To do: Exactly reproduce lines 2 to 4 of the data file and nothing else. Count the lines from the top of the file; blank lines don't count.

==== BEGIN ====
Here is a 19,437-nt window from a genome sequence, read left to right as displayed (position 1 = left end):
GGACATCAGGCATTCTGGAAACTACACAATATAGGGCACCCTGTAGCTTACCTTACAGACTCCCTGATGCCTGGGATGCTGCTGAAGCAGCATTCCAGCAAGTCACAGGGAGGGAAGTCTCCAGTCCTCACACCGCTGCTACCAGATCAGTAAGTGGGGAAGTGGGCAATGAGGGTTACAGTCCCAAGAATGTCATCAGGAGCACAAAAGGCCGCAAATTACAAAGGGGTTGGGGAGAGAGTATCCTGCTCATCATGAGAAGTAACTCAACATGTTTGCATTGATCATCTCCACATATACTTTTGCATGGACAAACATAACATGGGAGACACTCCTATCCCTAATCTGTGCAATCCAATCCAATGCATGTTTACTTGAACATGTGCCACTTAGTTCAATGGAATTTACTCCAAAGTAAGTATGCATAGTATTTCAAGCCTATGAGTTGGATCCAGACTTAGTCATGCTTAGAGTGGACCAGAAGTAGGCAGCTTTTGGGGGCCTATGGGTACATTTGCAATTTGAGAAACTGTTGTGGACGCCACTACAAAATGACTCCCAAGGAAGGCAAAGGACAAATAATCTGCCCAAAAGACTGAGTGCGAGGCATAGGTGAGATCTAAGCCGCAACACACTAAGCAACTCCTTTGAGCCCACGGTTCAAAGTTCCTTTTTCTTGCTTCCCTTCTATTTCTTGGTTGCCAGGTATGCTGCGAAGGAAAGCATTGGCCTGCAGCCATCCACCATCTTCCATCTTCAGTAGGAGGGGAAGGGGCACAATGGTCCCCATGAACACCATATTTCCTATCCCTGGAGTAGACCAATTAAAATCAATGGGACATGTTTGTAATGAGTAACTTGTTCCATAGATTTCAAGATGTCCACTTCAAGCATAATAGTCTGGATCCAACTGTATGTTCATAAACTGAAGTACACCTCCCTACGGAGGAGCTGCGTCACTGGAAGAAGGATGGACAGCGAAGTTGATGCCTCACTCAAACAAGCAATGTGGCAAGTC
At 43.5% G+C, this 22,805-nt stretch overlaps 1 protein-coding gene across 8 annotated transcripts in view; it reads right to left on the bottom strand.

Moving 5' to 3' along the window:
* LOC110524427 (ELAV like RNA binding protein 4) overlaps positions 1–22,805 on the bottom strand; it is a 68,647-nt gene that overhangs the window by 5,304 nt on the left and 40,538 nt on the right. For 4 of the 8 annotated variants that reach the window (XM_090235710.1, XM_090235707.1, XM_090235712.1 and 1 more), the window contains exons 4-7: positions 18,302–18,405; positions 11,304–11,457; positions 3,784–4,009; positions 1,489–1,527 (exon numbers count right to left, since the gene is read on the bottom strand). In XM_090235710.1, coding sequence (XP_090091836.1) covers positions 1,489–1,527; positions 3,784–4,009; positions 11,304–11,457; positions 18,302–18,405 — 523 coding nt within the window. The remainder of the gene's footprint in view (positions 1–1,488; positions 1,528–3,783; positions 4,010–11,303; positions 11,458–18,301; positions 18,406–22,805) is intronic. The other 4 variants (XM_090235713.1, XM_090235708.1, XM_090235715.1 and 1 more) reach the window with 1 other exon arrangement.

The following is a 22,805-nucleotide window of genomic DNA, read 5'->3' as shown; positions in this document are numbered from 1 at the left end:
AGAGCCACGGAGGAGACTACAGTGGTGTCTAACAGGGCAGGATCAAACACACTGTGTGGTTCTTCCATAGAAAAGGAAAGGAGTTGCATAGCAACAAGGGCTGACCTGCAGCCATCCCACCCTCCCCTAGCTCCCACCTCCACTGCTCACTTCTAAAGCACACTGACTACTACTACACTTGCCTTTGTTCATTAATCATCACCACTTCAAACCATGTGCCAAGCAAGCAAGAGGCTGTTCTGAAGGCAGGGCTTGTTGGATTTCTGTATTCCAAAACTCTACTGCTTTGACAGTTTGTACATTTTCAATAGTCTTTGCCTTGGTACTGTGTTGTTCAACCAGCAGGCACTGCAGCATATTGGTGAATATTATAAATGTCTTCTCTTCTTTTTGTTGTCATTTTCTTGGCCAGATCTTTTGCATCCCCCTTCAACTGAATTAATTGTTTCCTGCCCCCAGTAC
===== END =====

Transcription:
GGACATCAGGCATTCTGGAAACTACACAATATAGGGCACCCTGTAGCTTACCTTACAGACTCCCTGATGCCTGGGATGCTGCTGAAGCAGCATTCCAGCAAGTCACAGGGAGGGAAGTCTCCAGTCCTCACACCGCTGCTACCAGATCAGTAAGTGGGGAAGTGGGCAATGAGGGTTACAGTCCCAAGAATGTCATCAGGAGCACAAAAGGCCGCAAATTACAAAGGGGTTGGGGAGAGAGTATCCTGCTCATCATGAGAAGTAACTCAACATGTTTGCATTGATCATCTCCACATATACTTTTGCATGGACAAACATAACATGGGAGACACTCCTATCCCTAATCTGTGCAATCCAATCCAATGCATGTTTACTTGAACATGTGCCACTTAGTTCAATGGAATTTACTCCAAAGTAAGTATGCATAGTATTTCAAGCCTATGAGTTGGATCCAGACTTAGTCATGCTTAGAGTGGACCAGAAGTAGGCAGCTTTTGGGGGCCTATGGGTACATTTGCAATTTGAGAAACTGTTGTGGACGCCACTACAAAATGACTCCCAAGGAAGGCAAAGGACAAATAATCTGCCCAAAAGACTGAGTGCGAGGCATAGGTGAGATCTAAGCCGCAACACACTAAGCAACTCCTTTGAGCCCACGGTTCAAAGTTCCTTTTTCTTGCTTCCCTTCTATTTCTTGGTTGCCAGGTATGCTGCGAAGGAAAGCATTGGCCTGCAGCCATCCACCATCTTCCATCTTCAGTAGGAGGGGAAGGGGCACAATGGTCCCCATGAACACCATATTTCCTATCCCTGGAGTAGACCAATTAAAATCAATGGGACATGTTTGTAATGAGTAACTTGTTCCATAGATTTCAAGATGTCCACTTCAAGCATAATAGTCTGGATCCAACTGTATGTTCATAAACTGAAGTACACCTCCCTACGGAGGAGCTGCGTCACTGGAAGAAGGATGGACAGCGAAGTTGATGCCTCACTCAAACAAGCAATGTGGCAAGTC
At 43.5% G+C, this 22,805-nt stretch overlaps 1 protein-coding gene across 8 annotated transcripts in view; it reads right to left on the bottom strand.

Moving 5' to 3' along the window: